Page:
A Review of Levi Lusko’s “Swipe Right”
Let’s Talk About (Christian) Sex
Alright, it’s probably been established by now that I’m a left-leaning Christian who doesn’t believe in the resurrection of Jesus, that the Bible isn’t literal, and that abortion isn’t a sin. What else is new with me? Well, I know that at times that I’m guilty of objectifying the women folk sometimes, so, as I think about getting together with someone of the fairer sex at some point down the road (as opposed to never getting together with someone, which has been my standard operating plan for the past eight or so years), I wanted to read a book about the Christian perspective on sex and romance. This is why I chose Levi Lusko’s Swipe Right (so named after a play on words relating to a command on dating app Tinder) when it became available to me through BookLookBloggers.
I’ll come right out and say that there are aspects of this book that didn’t resonate with me. Thomas Nelson can be a bit of an evangelical publisher, so naturally I have a problem with Lusko when he briefly chastises gay men as committing an act that is sinful. (I really wish Christians of a certain stripe would lay off the homosexual community. If God really does have a problem with gays and lesbians — as an apparently loving and gracious God — then I’ll go right up to the Pearly Gates and tell God off myself. He’s got way bigger fish to fry than caring about what two loving adults do with each other. Maybe, you know, he could get the terrorists to knock it off. A way better use of His time.)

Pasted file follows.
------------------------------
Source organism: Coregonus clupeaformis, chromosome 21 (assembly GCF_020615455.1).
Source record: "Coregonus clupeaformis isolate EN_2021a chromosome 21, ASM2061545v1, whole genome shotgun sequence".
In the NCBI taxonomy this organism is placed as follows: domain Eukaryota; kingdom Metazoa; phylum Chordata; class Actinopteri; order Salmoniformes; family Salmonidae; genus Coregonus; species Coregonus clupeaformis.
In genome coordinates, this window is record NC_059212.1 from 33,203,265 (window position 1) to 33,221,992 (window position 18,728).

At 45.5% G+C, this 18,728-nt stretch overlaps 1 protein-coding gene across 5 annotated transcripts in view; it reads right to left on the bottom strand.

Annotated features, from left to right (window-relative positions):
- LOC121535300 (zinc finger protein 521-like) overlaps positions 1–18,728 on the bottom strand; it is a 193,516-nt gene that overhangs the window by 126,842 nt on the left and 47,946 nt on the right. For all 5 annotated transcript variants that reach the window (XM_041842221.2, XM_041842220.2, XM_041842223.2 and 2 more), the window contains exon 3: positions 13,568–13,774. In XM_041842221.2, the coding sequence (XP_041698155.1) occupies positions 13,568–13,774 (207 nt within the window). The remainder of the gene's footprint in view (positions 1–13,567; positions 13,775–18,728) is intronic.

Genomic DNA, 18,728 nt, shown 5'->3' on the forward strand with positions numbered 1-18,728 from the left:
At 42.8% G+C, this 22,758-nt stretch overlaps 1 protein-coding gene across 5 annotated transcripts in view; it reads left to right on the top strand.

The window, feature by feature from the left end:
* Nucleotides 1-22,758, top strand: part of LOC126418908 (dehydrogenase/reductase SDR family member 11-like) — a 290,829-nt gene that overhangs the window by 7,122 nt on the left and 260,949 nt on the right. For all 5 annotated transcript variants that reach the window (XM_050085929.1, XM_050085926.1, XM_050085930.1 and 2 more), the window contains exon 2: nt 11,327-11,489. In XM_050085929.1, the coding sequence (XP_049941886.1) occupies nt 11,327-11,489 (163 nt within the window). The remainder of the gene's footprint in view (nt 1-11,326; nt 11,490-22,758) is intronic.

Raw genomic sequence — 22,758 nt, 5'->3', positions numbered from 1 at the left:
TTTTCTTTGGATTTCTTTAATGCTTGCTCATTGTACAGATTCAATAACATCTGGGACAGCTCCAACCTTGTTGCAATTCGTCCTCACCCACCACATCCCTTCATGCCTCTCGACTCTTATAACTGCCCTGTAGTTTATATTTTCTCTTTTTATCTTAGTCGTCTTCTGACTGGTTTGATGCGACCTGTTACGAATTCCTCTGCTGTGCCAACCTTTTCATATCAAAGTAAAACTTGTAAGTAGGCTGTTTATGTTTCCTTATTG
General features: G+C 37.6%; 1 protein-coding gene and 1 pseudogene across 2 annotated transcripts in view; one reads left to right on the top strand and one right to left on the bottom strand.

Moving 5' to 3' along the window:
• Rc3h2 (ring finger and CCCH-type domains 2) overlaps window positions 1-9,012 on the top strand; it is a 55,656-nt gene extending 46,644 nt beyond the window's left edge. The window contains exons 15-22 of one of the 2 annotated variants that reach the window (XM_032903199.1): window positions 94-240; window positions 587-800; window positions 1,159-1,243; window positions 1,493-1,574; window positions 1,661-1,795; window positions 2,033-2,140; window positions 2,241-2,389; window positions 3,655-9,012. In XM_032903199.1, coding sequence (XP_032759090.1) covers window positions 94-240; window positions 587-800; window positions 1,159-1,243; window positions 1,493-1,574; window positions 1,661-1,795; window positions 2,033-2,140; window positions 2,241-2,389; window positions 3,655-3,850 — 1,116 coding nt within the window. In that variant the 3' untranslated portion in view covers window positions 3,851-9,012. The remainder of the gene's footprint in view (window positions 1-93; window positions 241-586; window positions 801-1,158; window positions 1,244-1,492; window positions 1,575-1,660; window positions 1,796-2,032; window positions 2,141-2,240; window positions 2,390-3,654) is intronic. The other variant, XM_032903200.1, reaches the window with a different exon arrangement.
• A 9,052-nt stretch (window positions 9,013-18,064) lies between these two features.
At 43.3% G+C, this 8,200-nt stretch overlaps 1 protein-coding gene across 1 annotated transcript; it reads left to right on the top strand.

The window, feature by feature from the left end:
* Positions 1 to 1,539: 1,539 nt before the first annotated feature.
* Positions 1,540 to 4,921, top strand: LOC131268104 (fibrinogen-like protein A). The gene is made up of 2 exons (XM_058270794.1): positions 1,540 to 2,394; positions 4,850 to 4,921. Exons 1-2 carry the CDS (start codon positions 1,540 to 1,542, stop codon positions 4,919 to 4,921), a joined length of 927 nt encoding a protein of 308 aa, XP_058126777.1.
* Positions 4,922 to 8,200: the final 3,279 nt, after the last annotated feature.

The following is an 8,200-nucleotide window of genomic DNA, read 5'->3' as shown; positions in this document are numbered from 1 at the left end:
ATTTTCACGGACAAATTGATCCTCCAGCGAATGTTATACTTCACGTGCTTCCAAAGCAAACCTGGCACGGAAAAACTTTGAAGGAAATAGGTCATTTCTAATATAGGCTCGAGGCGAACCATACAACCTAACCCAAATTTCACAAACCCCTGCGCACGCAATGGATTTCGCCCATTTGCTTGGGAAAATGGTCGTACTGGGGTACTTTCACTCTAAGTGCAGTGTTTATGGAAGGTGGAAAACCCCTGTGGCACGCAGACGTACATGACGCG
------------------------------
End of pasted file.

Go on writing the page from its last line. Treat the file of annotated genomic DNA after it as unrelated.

I kind of knew that I wouldn’t always agree with the author’s point of view when I got into the book, but I was hopeful to read something that was, as they say, a bit of a brick on my head when it came to matters of dealing with the opposite sex that is loving and respectful. I guess I got a little bit of that, but it didn’t feel Hellfire and Brimstone enough. You see, Lusko has a very conversational and jokey tone, which feels a little at odds with the subject matter. Sex is serious. I remember reading a quote from porn actor Ron Jeremy in The Onion’s A.V. Club that noted that all joking stops in porn when the sex starts to happen. Laughter ruins sex.
As is the case with this book, to a degree.
I know that Lusko was trying to have a hip, young, cavalier tone with his work. And it’s not that I didn’t like his writing style or tone necessarily. I just felt it didn’t really fit the subject matter well. On the other hand, coming across as someone who is preachy would have turned off all those Generation Y’ers that Lusko probably feels that he’s talking to (being one himself). It’s a fine balancing line to walk, though. I think Lusko maybe crosses it a few too many times. It would have been nice, for one thing, if he was a bit more reverential about the Bible as he comes across as being. Referring to Biblical heroes as your friend from the OT just feels like someone trying to be hip about the Bible. I hate to say it, but the Bible ain’t hip. Not at all.